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Pompeo's Possible Political Ambitions


A key national security figure was missing from the White House photo of the Situation Room during last weekend's military operation in Syria. Secretary of State Mike Pompeo was not in Washington at the time. He was in Kansas fueling speculation about his political ambitions there. NPR's Michele Kelemen reports.

MICHELE KELEMEN, BYLINE: The first question Pompeo was asked on "Fox & Friends" Monday was whether it was hard for him to be so far away when President Trump was watching the U.S. military operation against the founder of ISIS.


MIKE POMPEO: I would love to have been there, but I was in close touch with the leaders who were in there. State Department was fully engaged making sure we were delivering the things that we needed to for what was an amazing military operation that night.

KELEMEN: Pompeo was still in Kansas where he had taken part in a workforce development event with the president's daughter and adviser, Ivanka Trump. The visit prompted the editorial board of The Kansas City Star to write, quote, "if Pompeo is running to replace retiring U.S. Senator Pat Roberts, then he should quit his rather important day job to do that." Senate Majority Leader Mitch McConnell has been clear since July that he wants Pompeo in that race.


MITCH MCCONNELL: I've said several times - I'm not sure the president agrees with this - that I'd love to see the secretary of state run for the Senate in Kansas. But the filing deadline is not till next June.

KELEMEN: Reporters in Kansas often ask him about that, but the student newspaper at Wichita State University tried something new - asking him about presidential ambitions. Pompeo says he wants to give back to his country.


POMPEO: So if the opportunity presented itself where I thought that was the case, I'd certainly think about it.

KELEMEN: Back in his State Department, many diplomats are growing frustrated with Pompeo, who once promised to bring back swagger. A former Bush administration official, David Kramer, says he's hearing from a lot of former colleagues about that.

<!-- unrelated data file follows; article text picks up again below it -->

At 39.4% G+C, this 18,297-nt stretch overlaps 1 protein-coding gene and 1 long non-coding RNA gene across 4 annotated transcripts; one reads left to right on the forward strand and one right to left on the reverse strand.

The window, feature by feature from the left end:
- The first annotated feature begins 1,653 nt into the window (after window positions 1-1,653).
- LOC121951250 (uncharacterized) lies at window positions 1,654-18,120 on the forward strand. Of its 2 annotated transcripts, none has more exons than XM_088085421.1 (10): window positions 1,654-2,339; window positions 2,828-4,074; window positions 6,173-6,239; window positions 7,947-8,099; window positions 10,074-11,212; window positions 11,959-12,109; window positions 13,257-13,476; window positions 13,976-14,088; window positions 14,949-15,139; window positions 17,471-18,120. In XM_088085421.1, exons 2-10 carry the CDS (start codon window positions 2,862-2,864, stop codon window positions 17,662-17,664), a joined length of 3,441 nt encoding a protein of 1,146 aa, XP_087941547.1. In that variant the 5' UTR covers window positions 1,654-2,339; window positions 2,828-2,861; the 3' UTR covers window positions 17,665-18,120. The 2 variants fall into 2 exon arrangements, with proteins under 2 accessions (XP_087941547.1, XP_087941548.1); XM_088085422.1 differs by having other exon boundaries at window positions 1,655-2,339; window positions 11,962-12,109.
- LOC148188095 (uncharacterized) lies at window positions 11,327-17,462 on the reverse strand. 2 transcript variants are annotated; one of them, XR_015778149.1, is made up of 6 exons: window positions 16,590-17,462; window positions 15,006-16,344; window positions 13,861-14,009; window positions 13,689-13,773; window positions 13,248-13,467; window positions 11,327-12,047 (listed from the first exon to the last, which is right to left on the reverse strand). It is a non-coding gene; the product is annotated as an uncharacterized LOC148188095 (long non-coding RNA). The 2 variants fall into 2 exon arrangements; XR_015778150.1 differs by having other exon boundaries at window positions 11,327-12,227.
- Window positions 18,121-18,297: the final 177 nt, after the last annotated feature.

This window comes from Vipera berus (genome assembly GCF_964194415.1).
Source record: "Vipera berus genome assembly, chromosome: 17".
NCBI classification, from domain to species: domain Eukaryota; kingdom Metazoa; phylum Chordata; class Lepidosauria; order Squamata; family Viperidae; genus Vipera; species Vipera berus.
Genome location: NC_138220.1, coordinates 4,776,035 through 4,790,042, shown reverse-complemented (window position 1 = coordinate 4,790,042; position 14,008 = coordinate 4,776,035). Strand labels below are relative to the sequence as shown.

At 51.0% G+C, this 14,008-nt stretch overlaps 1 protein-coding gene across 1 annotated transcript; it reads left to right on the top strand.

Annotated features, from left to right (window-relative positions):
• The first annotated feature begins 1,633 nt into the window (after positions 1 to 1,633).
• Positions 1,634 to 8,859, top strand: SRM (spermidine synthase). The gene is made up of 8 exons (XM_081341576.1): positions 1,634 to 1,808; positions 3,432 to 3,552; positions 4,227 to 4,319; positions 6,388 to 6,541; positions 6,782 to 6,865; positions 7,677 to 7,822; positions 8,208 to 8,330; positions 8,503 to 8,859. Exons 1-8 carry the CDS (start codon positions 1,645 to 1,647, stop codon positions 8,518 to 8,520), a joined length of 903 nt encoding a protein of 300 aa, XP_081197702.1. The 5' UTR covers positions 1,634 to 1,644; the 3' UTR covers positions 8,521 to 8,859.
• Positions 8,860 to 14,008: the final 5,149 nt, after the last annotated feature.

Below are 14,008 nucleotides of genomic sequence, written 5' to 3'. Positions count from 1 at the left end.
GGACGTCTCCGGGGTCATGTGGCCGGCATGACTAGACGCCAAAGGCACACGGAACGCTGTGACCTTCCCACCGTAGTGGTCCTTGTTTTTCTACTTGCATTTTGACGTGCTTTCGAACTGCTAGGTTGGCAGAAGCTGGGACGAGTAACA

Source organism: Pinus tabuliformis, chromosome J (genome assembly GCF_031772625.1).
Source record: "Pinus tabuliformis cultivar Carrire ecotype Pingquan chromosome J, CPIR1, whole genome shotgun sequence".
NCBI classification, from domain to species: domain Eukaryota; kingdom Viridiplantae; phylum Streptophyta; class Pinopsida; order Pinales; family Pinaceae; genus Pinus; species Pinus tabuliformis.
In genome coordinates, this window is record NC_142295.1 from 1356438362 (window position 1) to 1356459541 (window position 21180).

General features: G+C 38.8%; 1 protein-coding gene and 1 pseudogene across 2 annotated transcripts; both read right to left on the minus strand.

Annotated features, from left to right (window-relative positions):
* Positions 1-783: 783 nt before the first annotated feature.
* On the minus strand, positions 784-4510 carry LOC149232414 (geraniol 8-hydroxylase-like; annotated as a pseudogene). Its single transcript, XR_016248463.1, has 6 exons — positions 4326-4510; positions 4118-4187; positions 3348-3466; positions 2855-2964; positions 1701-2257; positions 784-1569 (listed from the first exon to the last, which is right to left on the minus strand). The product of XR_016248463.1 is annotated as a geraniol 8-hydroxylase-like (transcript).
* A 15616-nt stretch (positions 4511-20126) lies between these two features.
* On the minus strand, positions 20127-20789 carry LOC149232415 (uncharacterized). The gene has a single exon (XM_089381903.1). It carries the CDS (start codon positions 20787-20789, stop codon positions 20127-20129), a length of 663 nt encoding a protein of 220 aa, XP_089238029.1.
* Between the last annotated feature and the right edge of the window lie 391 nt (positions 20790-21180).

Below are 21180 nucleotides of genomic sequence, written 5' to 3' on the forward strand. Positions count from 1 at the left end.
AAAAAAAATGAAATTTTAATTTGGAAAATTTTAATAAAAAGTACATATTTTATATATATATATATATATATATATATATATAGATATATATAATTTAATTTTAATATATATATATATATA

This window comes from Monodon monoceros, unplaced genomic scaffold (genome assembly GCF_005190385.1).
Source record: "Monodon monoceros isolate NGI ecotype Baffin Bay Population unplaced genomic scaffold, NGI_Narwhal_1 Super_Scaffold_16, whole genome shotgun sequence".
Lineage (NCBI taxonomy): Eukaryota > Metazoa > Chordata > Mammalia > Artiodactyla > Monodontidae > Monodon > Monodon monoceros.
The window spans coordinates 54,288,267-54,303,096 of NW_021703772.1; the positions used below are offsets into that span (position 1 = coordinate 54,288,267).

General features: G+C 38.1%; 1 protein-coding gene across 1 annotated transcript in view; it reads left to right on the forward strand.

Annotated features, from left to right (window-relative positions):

DAVID KRAMER: Right now, he's still the secretary of state, and so he has a job to do to advance U.S. foreign policy and national security interests. But he also has a job to do to defend the people who work for him.

KELEMEN: Kramer, a Russia expert now at Florida International University, has watched with anger as the White House attacked State Department officials who have been responding to congressional subpoenas in the impeachment inquiry.

KRAMER: Career diplomats who do their job day in and day out who are getting smeared through scurrilous attacks by the president's attorney and the president himself. And it's just not right. And for him not to stand up for the people who work for him is just not right.

KELEMEN: Former career diplomat and two-time ambassador Laura Kennedy says State Department officials have been called Obama holdovers or part of the swamp.

LAURA KENNEDY: Career bureaucrats as if serving your country is somehow an insult rather than a badge of honor.

KELEMEN: Pompeo often talks about, quote, "one team, one mission." But Kennedy worries that he's focused more on politics, which is at odds with a department that prides itself in being nonpartisan. She and others were uncomfortable when the State Department website highlighted Pompeo's recent speech in Nashville with the headline "Being A Christian Leader."

KENNEDY: It just seems, again, to be promoting his beliefs and appealing to, you know, his political base in ways that at a minimum were insensitive and, you know, for some might raise questions about separation of church and state.

KELEMEN: Pompeo seemed to anticipate the pushback even as he made the speech.


POMPEO: I know some people in the media will break out the pitchforks when they hear that I ask God for direction in my work.

KELEMEN: But it played well in Nashville at the American Association of Christian Counselors. Michele Kelemen, NPR News, the State Department.


Michele Kelemen has been with NPR for two decades, starting as NPR's Moscow bureau chief and now covering the State Department and Washington's diplomatic corps. Her reports can be heard on all NPR News programs, including Morning Edition and All Things Considered.